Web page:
Sunday, April 5, 2020

Projexploitation, CORRUPTION, and A Special Message

Marilyn Gee as The Woman in the Red Room in CORRUPTION

A good pal of mine wrote a couple of exemplary pieces on Roger Watkins' CORRUPTION. You should go read them, since I suspect he won't be returning to this project after all this time. They deserve an audience.

Three Rooms: The Art of Roger Watkins’ Corruption

Outside the Three Rooms: The Art of Roger Watkins’ Corruption (Pt. 2)


I've been mulling it over and I just wanted to mention there's a good chance I'm not going to post here again. I'm not ruling out dusting Super Cine-Vision! off if it is the right vehicle for something I want to say, but the lengthy gaps in activity and my own varying interest has pretty much killed any momentum for this blog. It gets very little traffic, and if no one's reading, there's not much point.

I'm leaving the archives up for posterity. I'll still be writing about these films - just probably not here. Meanwhile, you should check out my buddy Jimmy's Golden Sin Palace which was raised from the dead last year. He has been a big supporter of this work and I owe him a great deal.

Thanks folks!

Thursday, March 26, 2020

Shake It Up, Shake It Down: Rene Bond in DISCO LADY

If you have more than a passing familiarity with the Beatles, you probably know that "Abbey Road" is their real final album. While "Let It Be" came out later, "Abbey Road" was recorded after those sessions and is the Beatles' proper farewell as a band. What does this have to do with Rene Bond and DISCO LADY? Well, as it turns out, a lot actually.

Ever since I have been writing about Rene Bond, I wondered how I should handle DISCO LADY. I had never seen it, but I was aware Rene had a small, unbilled cameo. I chose to consider it a "Rene Bond movie" in the same way INVASION OF THE BEE GIRLS or FLESH GORDON are Rene Bond movies. Namely, she was in it, but it was not really essential to her filmography. Well, now I have seen it, and I would like to officially revise my earlier position.

Rene Bond is not the star of DISCO LADY. She isn't even listed in the credits and has no dialogue. But DISCO LADY is absolutely crucial in Rene's filmography. Why? Because I believe it is her "proper farewell" to adult films, and her acting career in general.

To explain, Rene's actual last film is TEENAGE FANTASIES II which was released in 1980. However, it appears Rene's scenes were filmed in 1977. TEENAGE FANTASIES II is hosted by Rene, but not narrated by her. At least one sequence is lifted from another movie (ORIENTAL TREATMENT) entirely. Whatever TEENAGE FANTASIES II was originally intended to be, the final product is somewhat different.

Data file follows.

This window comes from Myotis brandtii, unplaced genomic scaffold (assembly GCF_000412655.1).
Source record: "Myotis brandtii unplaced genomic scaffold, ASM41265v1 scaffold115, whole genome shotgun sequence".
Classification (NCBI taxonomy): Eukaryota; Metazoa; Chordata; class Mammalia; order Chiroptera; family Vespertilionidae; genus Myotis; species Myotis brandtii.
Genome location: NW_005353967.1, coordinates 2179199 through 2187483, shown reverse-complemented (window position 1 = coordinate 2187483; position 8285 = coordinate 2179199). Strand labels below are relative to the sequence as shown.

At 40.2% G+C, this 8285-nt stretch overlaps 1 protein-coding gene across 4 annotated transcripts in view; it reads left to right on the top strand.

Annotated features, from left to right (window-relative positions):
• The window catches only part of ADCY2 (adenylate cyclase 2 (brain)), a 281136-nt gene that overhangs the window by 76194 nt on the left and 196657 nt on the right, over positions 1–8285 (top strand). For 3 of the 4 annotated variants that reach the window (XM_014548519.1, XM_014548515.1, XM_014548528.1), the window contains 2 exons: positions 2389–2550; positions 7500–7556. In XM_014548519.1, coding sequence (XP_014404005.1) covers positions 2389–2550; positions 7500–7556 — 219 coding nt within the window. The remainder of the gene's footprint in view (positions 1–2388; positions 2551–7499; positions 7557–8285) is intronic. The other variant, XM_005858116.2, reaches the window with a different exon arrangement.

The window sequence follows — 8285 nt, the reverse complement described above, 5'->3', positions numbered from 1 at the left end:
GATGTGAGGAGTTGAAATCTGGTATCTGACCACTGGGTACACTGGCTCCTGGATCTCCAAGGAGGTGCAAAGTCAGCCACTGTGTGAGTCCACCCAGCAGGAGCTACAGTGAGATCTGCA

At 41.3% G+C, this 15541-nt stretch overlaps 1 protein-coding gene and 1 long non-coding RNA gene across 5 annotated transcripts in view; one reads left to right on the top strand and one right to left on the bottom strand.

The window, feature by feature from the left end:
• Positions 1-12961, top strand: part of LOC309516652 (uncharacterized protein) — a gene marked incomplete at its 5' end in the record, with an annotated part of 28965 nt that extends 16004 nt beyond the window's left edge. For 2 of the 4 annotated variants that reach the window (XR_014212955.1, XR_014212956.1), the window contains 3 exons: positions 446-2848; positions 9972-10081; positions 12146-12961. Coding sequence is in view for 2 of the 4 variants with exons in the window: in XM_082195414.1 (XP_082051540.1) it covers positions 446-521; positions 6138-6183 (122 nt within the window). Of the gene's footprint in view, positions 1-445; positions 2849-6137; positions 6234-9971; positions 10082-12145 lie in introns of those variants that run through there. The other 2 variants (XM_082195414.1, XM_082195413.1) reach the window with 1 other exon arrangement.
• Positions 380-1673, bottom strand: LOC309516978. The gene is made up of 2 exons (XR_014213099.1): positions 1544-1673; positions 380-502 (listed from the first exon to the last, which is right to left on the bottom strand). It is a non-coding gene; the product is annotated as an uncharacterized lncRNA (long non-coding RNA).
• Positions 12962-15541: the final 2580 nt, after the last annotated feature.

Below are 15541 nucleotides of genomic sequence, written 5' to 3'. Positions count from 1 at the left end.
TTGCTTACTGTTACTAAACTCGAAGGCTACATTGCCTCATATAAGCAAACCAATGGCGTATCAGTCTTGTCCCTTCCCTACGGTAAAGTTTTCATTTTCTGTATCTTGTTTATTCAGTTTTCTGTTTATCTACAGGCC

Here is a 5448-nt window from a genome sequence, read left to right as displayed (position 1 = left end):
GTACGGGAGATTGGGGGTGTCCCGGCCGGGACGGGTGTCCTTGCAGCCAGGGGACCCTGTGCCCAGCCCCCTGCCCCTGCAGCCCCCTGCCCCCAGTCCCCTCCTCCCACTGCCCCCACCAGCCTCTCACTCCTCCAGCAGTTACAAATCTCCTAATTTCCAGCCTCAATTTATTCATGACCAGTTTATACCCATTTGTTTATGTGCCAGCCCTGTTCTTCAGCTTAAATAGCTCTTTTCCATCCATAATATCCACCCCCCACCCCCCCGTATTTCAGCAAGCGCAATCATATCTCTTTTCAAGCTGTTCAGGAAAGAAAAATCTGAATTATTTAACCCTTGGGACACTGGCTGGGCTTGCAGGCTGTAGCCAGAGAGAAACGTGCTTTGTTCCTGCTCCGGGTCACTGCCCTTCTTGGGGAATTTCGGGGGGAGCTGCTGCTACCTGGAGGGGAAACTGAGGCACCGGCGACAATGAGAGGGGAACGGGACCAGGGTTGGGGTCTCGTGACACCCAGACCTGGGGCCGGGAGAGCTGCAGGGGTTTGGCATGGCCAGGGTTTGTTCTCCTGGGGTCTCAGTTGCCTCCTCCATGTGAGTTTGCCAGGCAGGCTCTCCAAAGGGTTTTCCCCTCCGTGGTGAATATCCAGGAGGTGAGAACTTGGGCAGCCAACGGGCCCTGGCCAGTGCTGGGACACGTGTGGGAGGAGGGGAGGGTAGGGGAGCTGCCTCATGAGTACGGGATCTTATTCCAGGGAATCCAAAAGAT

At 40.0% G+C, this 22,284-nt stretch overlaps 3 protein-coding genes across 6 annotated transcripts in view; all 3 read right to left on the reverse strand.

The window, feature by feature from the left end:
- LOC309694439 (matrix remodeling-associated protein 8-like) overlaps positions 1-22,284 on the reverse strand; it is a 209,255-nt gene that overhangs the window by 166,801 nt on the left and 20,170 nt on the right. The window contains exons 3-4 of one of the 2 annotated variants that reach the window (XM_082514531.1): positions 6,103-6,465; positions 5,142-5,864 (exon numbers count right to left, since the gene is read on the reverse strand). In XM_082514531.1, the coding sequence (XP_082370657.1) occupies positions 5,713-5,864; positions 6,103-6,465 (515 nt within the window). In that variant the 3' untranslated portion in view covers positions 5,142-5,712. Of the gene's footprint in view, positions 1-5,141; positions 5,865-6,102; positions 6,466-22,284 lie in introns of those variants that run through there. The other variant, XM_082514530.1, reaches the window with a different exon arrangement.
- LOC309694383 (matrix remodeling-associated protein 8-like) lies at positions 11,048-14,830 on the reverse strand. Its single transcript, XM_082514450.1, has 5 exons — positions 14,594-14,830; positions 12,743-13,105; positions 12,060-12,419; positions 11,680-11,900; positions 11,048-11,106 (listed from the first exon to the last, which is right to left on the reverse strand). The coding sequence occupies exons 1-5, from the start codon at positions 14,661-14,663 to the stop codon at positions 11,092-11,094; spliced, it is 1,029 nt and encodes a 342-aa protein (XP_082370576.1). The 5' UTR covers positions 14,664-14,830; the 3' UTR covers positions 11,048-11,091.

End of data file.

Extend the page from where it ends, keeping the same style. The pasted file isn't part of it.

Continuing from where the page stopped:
This brings us back to DISCO LADY. It was most likely filmed in early 1978, and released that same year. It was almost certainly shot after the Rene scenes for TEENAGE FANTASIES II. In fact, my theory has long been that Rene dropped out of TEENAGE FANTASIES II before it was completed, necessitating the patchwork which finally came out a couple of years later.

THEORY: Rene Bond was no longer appearing in adult films, or indeed any movies, when she shot her scenes for DISCO LADY. Considering Bob Chinn doesn't mention working with her during the production, and makes a point that the female talent in the movie was not high profile so as not to attract undue attention from the LAPD, I further speculate he didn't even shoot her scenes and that they were done by AD Jeffrey Fairbanks. Even though she doesn't take her clothes off, much less have a sex scene, Rene Bond was reasonably well-known from adult films and stripping in the Los Angeles area.

So if Rene was out of films at this time, how did she wind up in DISCO LADY in the first place? There are two likely candidates, and they are equally plausible. One is Alan Colberg, who directed Rene in FRANKIE AND JOHNNIE...WERE LOVERS and plays the pimp in DISCO LADY. The other is Ric Lutze, who was of course Rene's one-time boyfriend and frequent co-star. Either one of them could have gotten on the phone and invited her to dance as an extra. It probably sounded like a fun night. She even wore her own dress! It's notable that in the two scenes where Rene is visible, she is dancing with Colberg in one and Lutze in the other. Those were her friends, and those were the people with whom she felt comfortable enough to cut loose.

This is why I consider this film absolutely crucial to Rene's filmography. Whether she knew it or not, this was goodbye. Well, until her run on the BREAK THE BANK game show, but she was a "civilian" in that context. This would be her swan song as far as acting goes.

As much as I love TEENAGE FANTASIES II, it was and is a wildly imperfect finale to Rene Bond's career. She doesn't look her best, her voice is only in two different takes of the same scene, and it just doesn't tie together the way the original TEENAGE FANTASIES does. I wonder if she was even aware it came out?

I'd prefer to remember Rene Bond the way we last see her in DISCO LADY. She's dancing and having a good time. She's laughing at Ric Lutze's antics, and for a moment, maybe it felt like it was still the early 70s and they were both comparatively innocent. That infectious smile is on her face, and I can't help but smile too when I see it even after all these years. It's the proper farewell that TEENAGE FANTASIES II is not.

In summary, TEENAGE FANTASIES II is Rene Bond's "Let It Be" and DISCO LADY is her "Abbey Road." I realize how utterly incongruous that comparison sounds to an outsider. However, I firmly stand by it.

Thanks to Lee Jones, Charles Devlin, Shawn Langrick, Michael Elliott, and Mike Bishop for their help on this post, whether they knew it or not.

For reference:



Buy this release (with HARD SOAP, HARD SOAP) directly from Vinegar Syndrome!